Since 1943, 27 states across the country have implemented right-to-work laws. Those laws ban unions from compelling workers to join, amounting to over $400 in membership dues each year. Despite the overwhelming popularity and the economic prosperity right-to-work laws have brought to states, politicians are now seeking to repeal them. President Joe Biden made repealing right-to-work laws a central pillar of his presidential campaign, arguing they “exist only to deprive unions of the financial support they need to fight for higher wages and better benefits.”
Making good on their promises, the House of Representatives passed the Protecting the Right to Organize (PRO) Act to invalidate state-level right-to-work laws. If the PRO Act becomes law, workers could be forced to join unions, and states would be denied the economic prosperity right-to-work laws have brought to their economies.
Since their implementation, right-to-work laws have been popular across the country. Nationally, 82 percent of Americans believe “no American should be required to join…a labor union,” well above the 53 percent who approve of labor unions. Additionally, one in four workers stated they would “opt of their membership if they could do so without losing their job or getting penalized.”
This significant support is also evident in the states that have passed right-to-work laws. In Virginia, Americans for Prosperity and Public Opinion Strategies found 68 percent of the state’s voters supported the state’s right to work law. This support also “crosses party lines,” with 81 percent of Republicans, 74 percent of independents, and 56 percent of Democrats backing right-to-work in Virginia. In Wisconsin, where unions attempted to recall Gov, Scott Walker over the passage of the right-to-work legislation, 62 percent of voters supported the measure. The strong support for right-to-work laws at the state level shows why states should be allowed to keep them on their statute books.
Since 1954, labor unions have become increasingly marginalized. In 1954, labor unions could claim to represent 34.8 percent of U.S. wage and salaried workers. That number fell to 10.8 percent or 14.3 million workers in 2020. If the PRO Act passes the Senate, U.S. workers would be forced to join a collective bargaining unit they clearly don’t want to be a part of. If they did, the percentage of workers represented would be significantly higher than one in ten.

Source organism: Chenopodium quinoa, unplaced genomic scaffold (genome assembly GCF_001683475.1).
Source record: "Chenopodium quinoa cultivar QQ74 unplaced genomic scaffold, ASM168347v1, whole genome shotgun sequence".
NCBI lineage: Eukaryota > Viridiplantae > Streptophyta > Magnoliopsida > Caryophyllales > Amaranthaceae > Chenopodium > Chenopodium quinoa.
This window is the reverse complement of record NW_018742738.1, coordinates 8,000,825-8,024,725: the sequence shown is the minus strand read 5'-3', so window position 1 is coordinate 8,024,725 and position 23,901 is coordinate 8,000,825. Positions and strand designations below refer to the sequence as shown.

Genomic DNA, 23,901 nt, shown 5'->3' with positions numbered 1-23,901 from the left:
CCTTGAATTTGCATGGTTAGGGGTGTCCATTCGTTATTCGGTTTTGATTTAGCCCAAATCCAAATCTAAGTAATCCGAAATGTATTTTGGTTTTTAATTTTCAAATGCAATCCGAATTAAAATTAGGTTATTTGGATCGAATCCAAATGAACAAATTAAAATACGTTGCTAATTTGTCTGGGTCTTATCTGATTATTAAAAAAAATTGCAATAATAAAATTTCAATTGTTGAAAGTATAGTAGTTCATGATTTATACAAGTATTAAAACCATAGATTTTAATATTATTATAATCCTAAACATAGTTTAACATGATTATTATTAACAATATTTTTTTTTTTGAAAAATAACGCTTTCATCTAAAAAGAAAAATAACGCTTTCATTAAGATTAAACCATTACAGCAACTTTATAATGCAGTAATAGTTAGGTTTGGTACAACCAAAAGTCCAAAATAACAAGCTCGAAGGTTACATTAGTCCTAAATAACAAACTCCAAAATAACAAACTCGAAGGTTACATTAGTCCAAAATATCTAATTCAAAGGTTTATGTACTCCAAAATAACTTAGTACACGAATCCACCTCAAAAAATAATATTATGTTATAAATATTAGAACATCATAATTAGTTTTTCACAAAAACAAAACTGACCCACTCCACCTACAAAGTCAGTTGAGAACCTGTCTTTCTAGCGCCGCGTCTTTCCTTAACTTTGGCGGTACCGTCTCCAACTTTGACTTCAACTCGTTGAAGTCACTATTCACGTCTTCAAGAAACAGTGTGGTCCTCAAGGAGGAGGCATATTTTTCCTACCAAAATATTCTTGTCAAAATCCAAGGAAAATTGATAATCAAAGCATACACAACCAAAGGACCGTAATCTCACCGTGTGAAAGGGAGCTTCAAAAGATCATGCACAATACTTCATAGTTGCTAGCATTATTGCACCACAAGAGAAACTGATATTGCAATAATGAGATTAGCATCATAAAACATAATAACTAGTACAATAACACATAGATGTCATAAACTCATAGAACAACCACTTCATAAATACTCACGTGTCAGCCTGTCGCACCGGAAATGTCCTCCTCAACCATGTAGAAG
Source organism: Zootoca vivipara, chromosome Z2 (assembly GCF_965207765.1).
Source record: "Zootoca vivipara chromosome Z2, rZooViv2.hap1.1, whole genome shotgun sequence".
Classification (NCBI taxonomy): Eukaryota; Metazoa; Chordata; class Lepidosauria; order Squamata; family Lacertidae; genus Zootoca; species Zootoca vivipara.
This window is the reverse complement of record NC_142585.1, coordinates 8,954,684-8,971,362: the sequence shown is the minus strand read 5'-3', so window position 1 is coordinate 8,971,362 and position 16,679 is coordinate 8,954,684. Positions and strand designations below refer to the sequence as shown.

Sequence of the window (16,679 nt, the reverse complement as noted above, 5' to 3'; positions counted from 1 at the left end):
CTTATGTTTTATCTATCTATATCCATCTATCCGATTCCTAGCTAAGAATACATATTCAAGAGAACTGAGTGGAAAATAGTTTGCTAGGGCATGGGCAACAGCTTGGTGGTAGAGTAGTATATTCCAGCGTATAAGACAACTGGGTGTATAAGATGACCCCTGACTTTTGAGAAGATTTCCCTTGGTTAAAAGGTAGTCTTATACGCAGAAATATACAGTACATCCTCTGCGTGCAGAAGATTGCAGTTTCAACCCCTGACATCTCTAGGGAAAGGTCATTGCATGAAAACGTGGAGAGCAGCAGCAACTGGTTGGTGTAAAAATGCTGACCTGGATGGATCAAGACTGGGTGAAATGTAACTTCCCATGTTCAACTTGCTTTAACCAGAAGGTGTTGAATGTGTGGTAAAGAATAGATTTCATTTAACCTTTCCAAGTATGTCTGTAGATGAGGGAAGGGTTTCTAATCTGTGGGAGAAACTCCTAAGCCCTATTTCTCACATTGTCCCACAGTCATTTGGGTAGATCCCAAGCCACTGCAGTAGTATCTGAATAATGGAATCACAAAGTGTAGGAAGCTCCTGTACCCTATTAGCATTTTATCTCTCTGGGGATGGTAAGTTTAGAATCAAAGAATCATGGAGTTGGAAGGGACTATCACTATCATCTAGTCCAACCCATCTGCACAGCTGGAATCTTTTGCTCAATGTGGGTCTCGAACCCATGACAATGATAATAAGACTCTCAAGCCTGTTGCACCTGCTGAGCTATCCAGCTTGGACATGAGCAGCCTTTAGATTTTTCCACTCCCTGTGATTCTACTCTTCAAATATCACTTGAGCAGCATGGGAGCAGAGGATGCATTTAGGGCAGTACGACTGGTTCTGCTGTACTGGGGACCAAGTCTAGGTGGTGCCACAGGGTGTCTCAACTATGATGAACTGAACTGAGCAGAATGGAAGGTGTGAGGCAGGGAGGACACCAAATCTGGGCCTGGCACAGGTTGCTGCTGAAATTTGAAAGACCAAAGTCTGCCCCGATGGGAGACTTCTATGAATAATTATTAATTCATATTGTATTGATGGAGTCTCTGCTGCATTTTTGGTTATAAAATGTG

It’s readily apparent right-to-work laws are drivers of economic prosperity for workers through lowering unemployment rates and increasing wages.
In his groundbreaking 2003 study, Walter Robert Reed of the University of Oklahoma-Norman found workers in right-to-work states saw “significantly higher wages than” states without right-to-work protections. Reed found Mississippi workers experienced the most significant wage increase at 22.6 prcent due to right-to-work legislation.
For workers in states with right-to-work laws, these pay increases mean added economic security and prosperity.
Conversely, studies from American Action Forum (AAF) found unions actively depress weekly earnings. AAF estimate “for every one-percentage-point increase in the state union membership rate, the average weekly earnings growth rate for all workers in the state declines by 0.22 percentage points, and for workers in businesses with fewer than 5 employees it declines by 0.14 percentage points.”
Studies also show states that adopt right-to-work protections experience significantly better private-sector job creation and lower unemployment than non-right-to-work states. A 2018 study, for example, by NERA economic consulting found between 2001 and 2016, these right-to-work states experienced a 26.7 percent increase in private sector employment while non-right-to-work states only saw a 15.4 percent increase.
Additionally, right-to-work states had an unemployment rate that was, on average, 0.4 percent lower than non-right-to-work states. This job creation is caused by private sector companies that “are more inclined to open plants” in states with right-to-work statutes. NERA estimates if non-right-to-work states adopted right-to-work legislation, “approximately 249,000 more people would have been employed.”
The Bureau of Labor Statistics (BLS) also acknowledges this trend by comparing the right-to-work and non-right-to-work states. California, a state without right-to-work protections, currently has an unemployment rate of 9 percent. In contrast, Alabama–a right-to-work state–only has an unemployment rate of 4 percent.
AAF corroborated the findings of NERA and the BLS, showing strong union membership depresses job creation. AAF found “a one-percentage-point increase in the union membership rate is associated with a 0.11 percentage point decrease in the job growth rate.”
If the PRO Act becomes law, more union influence could mean fewer jobs, a trend that would disproportionately harm unemployed workers and those looking for new jobs.
If Congress wants to ensure Americans have ready access to higher-paying, quality jobs, it should allow right-to-work laws to remain in place by killing the PRO Act. Failure to do so will not only embolden unions who are out of step with workers, but it will also depress worker earnings and job creation; this will ultimately jeopardize the economic security right-to-work protections have provided. Passing the PRO Act, and invalidating right-to-work laws, would also ignore the substantial popularity these measures enjoy.
For the sake of workers and worker freedom, kill the PRO Act.